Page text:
My youngest son will graduate from college next weekend. It sounds cliché but I find myself wondering where the time went.

My husband and I talked about traveling to Europe directly after the graduation. After providing a college education for seven children, we planned on celebrating our freedom from tuition payments by spending the equivalent of a semester of tuition on travel for ourselves. Well, plans are great, but then life happens and as it turns out, we are both too busy with work and family obligations, so we’ll defer the trip to another time. (We have committed to taking a shorter amount of time away for ourselves this summer.)

Seeing “my baby” graduate is a big transition for me. It has made me reflect on an earlier, very difficult transition: dropping him off at college in Chicago, four years ago. It was just before labor day weekend and, like the other children in our family, he did not want us to linger around campus. We had an evening flight scheduled that day, but at 10:30 in the morning he instructed us to take the empty moving boxes to the dorm’s trash chute and head on out. I was a bit hurt, but his behavior was exactly like all the others. He was saying, “Thanks for dropping me off but I need to get on with making friends and transitioning to a new chapter in my life.” It was a healthy response.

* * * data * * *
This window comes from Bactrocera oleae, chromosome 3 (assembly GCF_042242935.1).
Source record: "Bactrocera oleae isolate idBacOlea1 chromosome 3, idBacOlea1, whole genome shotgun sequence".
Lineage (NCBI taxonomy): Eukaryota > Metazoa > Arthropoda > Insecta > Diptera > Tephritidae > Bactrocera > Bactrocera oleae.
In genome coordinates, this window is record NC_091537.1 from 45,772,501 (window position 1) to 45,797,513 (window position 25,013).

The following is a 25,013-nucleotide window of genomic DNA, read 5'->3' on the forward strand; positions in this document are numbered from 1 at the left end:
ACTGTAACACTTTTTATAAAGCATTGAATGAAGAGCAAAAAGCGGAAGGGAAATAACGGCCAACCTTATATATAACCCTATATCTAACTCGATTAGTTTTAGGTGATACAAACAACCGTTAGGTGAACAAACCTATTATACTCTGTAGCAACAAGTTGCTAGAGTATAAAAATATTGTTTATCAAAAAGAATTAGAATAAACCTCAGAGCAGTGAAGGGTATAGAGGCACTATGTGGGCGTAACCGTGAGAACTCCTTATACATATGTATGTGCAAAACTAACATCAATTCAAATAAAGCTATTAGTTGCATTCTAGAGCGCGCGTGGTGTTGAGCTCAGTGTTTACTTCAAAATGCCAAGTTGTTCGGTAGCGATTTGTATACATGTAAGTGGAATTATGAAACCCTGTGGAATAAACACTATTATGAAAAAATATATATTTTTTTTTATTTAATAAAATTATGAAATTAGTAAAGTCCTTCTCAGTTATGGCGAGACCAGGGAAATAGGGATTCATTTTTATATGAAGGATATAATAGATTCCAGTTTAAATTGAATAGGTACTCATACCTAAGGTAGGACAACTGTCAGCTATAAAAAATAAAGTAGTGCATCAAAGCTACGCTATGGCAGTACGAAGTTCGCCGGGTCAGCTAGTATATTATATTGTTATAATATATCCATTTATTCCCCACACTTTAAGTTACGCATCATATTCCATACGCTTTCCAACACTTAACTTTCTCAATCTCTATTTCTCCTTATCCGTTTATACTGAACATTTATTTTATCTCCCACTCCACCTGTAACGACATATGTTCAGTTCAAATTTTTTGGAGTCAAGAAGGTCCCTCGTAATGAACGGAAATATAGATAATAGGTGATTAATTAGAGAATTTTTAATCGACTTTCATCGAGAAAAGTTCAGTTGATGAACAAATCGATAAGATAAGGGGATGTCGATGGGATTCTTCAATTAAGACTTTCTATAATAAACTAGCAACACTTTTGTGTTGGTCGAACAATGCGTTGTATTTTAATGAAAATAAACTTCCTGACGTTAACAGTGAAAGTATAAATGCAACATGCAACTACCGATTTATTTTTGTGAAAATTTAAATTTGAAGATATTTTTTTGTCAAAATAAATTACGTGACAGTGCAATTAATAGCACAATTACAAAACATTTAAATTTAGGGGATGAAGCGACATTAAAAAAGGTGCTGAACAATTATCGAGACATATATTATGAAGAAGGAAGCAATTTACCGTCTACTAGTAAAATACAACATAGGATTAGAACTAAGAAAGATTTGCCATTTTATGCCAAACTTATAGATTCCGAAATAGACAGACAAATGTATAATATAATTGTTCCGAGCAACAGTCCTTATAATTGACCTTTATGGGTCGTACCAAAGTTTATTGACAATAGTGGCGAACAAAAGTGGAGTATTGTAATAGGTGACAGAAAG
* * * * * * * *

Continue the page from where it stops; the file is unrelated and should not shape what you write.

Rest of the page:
After dropping him off we headed home for the remainder of that Labor Day weekend. I found myself in tears. So much of my identity had been about being a mother. I was so used to coming home from work to children and all of joys and obligations associated with parenthood. My friends said, “you have a big job and a busy travel schedule, you should be relieved…you have so much more to fill your life…” But regardless of what they said, I was very sad. I could not even walk by my son’s room without shedding tears.

I headed to the dreaded grocery story while feeling sorry for myself.  In the parking lot while I was loading groceries in my car, I ran into an acquaintance.  She too had just dropped her son off at college but she was looking at this transition as an opportunity.  She and her husband were heading to the Bruce Springsteen concert and then to a party at a friend’s house. They were excited to go out to dinner and start seeing movies again. The entire encounter was a “snap out of it” situation for me. On the ride home, I vowed to have a mental model shift in how I was seeing this life transition.

Now, with his graduation from college I am facing another transition, but I have been seeing it as an opportunity. Instead of dreading the change, I will help my son launch the next chapter of his life, just as I launch my next chapter.